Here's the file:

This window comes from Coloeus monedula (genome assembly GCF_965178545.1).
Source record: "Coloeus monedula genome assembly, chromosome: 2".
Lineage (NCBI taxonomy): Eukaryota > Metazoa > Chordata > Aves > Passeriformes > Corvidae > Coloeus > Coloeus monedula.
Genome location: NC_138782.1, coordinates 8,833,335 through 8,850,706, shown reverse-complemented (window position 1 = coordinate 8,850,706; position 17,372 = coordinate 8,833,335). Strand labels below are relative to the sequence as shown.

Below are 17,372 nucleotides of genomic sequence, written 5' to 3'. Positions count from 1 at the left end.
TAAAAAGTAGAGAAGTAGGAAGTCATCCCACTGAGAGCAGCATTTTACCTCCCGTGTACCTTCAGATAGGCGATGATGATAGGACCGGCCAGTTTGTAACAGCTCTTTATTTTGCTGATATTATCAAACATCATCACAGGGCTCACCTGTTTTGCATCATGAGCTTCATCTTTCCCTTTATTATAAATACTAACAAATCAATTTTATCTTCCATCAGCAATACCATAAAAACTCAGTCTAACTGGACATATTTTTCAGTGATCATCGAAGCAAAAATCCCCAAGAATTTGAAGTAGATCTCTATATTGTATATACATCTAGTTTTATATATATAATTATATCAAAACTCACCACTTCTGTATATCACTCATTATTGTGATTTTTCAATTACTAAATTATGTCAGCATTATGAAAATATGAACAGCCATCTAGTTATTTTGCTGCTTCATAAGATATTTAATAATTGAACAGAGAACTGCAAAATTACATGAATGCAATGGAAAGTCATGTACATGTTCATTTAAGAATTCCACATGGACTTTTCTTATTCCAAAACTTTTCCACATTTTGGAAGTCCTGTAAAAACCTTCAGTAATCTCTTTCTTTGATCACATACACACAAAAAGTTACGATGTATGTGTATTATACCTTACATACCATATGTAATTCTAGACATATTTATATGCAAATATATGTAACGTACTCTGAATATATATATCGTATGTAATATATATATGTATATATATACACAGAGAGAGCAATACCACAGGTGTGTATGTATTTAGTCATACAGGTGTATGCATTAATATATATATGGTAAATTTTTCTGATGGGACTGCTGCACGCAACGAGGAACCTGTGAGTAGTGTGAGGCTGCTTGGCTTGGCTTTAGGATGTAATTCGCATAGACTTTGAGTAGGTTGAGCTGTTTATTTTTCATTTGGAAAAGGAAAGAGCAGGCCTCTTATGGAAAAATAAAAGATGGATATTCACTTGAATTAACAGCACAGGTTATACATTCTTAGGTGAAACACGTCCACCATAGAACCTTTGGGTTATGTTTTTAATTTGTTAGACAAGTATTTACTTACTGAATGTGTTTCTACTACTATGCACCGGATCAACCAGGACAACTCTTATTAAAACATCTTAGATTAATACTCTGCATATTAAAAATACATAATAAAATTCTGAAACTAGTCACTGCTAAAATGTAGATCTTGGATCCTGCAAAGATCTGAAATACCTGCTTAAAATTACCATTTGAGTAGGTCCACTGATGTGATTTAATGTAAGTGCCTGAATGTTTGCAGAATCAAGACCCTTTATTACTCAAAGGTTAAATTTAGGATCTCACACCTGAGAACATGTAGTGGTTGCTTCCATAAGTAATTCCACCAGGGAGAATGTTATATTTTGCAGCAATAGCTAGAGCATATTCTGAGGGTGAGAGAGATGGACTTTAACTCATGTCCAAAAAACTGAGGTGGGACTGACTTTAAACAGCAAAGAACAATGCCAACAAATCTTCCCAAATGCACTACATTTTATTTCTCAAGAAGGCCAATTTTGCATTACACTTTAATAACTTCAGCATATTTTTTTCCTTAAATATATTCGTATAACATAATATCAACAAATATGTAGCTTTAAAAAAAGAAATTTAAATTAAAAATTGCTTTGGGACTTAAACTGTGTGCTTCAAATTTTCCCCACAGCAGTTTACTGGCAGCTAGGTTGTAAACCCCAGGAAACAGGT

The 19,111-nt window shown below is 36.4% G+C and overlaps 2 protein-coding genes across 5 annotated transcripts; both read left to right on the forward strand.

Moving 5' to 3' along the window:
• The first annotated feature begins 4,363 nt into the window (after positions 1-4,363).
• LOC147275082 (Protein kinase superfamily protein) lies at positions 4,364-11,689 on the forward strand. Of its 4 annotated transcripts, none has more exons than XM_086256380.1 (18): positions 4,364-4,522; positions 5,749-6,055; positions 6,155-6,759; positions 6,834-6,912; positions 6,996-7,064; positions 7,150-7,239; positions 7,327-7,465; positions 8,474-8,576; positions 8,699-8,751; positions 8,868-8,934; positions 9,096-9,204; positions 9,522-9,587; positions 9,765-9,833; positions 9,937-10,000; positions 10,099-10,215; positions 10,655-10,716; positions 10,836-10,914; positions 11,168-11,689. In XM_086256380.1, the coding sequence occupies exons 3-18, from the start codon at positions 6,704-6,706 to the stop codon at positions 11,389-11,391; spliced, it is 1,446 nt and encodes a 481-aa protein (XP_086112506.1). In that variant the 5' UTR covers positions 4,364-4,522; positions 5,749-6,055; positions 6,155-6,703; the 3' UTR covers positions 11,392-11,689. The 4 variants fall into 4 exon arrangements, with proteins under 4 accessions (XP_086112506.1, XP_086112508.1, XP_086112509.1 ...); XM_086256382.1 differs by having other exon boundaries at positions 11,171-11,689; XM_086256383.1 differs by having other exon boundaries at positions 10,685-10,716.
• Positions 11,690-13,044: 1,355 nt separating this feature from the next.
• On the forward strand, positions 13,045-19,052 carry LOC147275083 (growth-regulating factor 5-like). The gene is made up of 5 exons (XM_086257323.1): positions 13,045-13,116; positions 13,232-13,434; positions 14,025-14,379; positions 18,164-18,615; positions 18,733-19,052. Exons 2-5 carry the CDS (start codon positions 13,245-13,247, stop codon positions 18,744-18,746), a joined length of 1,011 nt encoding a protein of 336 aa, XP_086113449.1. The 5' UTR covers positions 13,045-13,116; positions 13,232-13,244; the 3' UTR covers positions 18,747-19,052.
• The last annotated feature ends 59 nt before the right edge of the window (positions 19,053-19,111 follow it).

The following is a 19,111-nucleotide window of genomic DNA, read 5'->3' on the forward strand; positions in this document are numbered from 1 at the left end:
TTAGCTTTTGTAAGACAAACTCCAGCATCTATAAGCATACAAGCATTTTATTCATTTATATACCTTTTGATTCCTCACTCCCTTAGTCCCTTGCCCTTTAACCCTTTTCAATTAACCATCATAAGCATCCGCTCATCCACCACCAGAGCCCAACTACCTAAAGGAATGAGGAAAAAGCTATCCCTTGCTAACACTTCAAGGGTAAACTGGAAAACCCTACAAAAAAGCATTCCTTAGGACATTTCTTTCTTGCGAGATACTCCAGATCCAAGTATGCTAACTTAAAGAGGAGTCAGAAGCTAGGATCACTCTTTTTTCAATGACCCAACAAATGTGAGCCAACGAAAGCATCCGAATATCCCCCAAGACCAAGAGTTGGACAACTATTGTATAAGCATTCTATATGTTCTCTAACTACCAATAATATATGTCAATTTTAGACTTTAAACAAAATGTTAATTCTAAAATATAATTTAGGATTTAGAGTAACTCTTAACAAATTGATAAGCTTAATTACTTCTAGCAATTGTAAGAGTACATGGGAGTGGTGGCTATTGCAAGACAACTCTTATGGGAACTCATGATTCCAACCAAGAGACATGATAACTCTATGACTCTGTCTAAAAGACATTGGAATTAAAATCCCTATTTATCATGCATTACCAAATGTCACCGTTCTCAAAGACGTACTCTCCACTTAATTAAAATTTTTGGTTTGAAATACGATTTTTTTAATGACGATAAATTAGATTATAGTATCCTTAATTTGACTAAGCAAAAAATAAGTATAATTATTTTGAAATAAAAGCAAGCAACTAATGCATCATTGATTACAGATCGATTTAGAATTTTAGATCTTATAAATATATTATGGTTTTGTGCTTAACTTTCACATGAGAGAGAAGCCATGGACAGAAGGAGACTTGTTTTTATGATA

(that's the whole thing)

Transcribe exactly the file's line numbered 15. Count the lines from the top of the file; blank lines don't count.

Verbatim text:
TTAGCTTTTGTAAGACAAACTCCAGCATCTATAAGCATACAAGCATTTTATTCATTTATATACCTTTTGATTCCTCACTCCCTTAGTCCCTTGCCCTTTAACCCTTTTCAATTAACCATCATAAGCATCCGCTCATCCACCACCAGAGCCCAACTACCTAAAGGAATGAGGAAAAAGCTATCCCTTGCTAACACTTCAAGGGTAAACTGGAAAACCCTACAAAAAAGCATTCCTTAGGACATTTCTTTCTTGCGAGATACTCCAGATCCAAGTATGCTAACTTAAAGAGGAGTCAGAAGCTAGGATCACTCTTTTTTCAATGACCCAACAAATGTGAGCCAACGAAAGCATCCGAATATCCCCCAAGACCAAGAGTTGGACAACTATTGTATAAGCATTCTATATGTTCTCTAACTACCAATAATATATGTCAATTTTAGACTTTAAACAAAATGTTAATTCTAAAATATAATTTAGGATTTAGAGTAACTCTTAACAAATTGATAAGCTTAATTACTTCTAGCAATTGTAAGAGTACATGGGAGTGGTGGCTATTGCAAGACAACTCTTATGGGAACTCATGATTCCAACCAAGAGACATGATAACTCTATGACTCTGTCTAAAAGACATTGGAATTAAAATCCCTATTTATCATGCATTACCAAATGTCACCGTTCTCAAAGACGTACTCTCCACTTAATTAAAATTTTTGGTTTGAAATACGATTTTTTTAATGACGATAAATTAGATTATAGTATCCTTAATTTGACTAAGCAAAAAATAAGTATAATTATTTTGAAATAAAAGCAAGCAACTAATGCATCATTGATTACAGATCGATTTAGAATTTTAGATCTTATAAATATATTATGGTTTTGTGCTTAACTTTCACATGAGAGAGAAGCCATGGACAGAAGGAGACTTGTTTTTATGATA